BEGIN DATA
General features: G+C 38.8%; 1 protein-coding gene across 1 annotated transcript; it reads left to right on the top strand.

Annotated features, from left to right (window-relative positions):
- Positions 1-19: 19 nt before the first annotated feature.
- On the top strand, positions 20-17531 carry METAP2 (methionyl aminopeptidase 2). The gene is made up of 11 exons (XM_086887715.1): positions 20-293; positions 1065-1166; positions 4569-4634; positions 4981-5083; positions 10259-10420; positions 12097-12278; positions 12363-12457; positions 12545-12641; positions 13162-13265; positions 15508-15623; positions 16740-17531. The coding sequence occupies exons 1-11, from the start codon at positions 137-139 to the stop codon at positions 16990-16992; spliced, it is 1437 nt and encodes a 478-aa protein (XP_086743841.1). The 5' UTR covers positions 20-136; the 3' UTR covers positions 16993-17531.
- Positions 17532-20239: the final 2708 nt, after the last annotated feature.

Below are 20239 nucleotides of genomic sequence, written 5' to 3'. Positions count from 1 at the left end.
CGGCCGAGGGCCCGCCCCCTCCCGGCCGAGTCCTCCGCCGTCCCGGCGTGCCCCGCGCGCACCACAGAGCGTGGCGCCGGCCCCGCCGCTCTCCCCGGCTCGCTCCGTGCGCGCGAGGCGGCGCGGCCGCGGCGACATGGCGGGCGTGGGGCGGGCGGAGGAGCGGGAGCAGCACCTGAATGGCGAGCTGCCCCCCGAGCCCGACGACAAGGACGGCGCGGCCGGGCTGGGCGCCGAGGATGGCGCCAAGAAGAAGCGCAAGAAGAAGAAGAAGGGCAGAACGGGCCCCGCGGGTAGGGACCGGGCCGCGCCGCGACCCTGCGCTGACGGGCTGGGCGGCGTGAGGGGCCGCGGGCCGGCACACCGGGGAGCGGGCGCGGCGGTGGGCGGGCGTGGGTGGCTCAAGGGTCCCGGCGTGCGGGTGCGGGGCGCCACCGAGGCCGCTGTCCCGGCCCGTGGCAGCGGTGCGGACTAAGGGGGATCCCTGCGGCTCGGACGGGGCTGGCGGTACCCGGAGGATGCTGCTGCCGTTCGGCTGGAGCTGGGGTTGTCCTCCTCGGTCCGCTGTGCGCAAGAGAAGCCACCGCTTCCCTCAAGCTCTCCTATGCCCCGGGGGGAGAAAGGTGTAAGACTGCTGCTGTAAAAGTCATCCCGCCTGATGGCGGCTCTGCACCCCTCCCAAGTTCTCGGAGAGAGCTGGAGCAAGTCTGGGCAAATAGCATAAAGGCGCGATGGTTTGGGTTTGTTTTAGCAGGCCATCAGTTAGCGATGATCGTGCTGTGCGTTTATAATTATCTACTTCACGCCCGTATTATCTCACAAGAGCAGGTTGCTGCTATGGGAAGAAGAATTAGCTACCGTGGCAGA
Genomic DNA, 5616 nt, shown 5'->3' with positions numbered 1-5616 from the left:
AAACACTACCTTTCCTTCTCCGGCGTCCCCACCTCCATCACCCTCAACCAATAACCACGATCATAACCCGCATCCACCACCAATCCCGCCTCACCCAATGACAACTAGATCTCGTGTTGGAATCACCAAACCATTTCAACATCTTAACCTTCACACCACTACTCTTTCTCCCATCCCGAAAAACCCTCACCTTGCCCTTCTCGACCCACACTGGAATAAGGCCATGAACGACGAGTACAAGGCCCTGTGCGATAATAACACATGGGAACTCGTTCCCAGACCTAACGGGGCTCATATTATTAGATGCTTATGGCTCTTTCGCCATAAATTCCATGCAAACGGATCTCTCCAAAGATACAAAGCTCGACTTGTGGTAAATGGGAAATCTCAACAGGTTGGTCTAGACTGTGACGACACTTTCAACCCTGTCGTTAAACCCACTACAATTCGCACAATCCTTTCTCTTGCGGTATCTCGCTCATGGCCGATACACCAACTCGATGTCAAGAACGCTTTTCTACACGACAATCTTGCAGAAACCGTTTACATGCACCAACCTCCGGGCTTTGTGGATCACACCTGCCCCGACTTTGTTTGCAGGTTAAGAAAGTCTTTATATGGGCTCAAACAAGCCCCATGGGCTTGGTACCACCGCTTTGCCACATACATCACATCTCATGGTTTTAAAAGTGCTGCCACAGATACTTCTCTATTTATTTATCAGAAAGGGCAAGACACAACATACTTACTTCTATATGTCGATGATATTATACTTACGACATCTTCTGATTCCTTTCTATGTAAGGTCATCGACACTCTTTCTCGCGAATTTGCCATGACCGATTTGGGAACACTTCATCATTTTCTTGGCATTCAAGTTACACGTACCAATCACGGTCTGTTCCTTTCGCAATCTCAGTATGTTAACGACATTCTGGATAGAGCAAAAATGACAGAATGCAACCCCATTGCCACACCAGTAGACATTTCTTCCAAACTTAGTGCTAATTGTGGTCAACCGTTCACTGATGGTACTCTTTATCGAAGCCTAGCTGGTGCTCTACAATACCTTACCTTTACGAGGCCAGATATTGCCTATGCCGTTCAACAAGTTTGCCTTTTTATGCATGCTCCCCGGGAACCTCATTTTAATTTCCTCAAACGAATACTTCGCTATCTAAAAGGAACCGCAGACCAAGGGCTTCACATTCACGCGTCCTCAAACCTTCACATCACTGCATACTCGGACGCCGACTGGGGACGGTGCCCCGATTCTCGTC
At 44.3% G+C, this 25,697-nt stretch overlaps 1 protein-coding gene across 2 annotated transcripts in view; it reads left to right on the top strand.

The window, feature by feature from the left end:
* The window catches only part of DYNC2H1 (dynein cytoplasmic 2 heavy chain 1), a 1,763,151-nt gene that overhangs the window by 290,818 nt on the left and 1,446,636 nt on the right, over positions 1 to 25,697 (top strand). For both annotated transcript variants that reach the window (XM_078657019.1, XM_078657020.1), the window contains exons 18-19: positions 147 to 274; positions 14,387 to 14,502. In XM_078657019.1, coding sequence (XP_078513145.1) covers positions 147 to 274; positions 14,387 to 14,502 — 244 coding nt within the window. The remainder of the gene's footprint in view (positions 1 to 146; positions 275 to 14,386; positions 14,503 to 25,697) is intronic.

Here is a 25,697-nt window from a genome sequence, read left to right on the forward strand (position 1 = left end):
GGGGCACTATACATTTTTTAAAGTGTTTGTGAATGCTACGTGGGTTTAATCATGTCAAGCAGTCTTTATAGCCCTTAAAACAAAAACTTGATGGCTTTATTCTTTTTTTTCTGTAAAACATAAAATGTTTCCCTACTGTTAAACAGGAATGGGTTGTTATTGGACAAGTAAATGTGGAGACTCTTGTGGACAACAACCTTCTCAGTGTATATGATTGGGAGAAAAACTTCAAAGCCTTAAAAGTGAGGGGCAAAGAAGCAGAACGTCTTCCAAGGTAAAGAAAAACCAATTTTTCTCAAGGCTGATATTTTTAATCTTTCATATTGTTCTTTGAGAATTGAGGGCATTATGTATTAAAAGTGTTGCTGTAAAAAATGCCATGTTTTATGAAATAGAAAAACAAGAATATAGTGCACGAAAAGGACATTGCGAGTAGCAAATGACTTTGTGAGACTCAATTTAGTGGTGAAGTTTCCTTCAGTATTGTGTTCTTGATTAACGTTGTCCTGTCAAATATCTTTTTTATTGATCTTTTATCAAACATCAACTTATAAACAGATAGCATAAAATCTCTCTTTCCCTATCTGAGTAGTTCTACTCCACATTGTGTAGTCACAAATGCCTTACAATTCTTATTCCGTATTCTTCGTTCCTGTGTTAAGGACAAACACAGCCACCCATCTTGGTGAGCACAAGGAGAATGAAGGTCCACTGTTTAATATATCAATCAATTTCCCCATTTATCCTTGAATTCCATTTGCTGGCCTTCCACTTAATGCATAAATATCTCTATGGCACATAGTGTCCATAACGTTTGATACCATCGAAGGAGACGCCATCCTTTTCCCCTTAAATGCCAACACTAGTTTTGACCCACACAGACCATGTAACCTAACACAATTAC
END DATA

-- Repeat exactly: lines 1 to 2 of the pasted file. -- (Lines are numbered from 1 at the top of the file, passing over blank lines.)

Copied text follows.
General features: G+C 38.8%; 1 protein-coding gene across 1 annotated transcript; it reads left to right on the top strand.

Annotated features, from left to right (window-relative positions):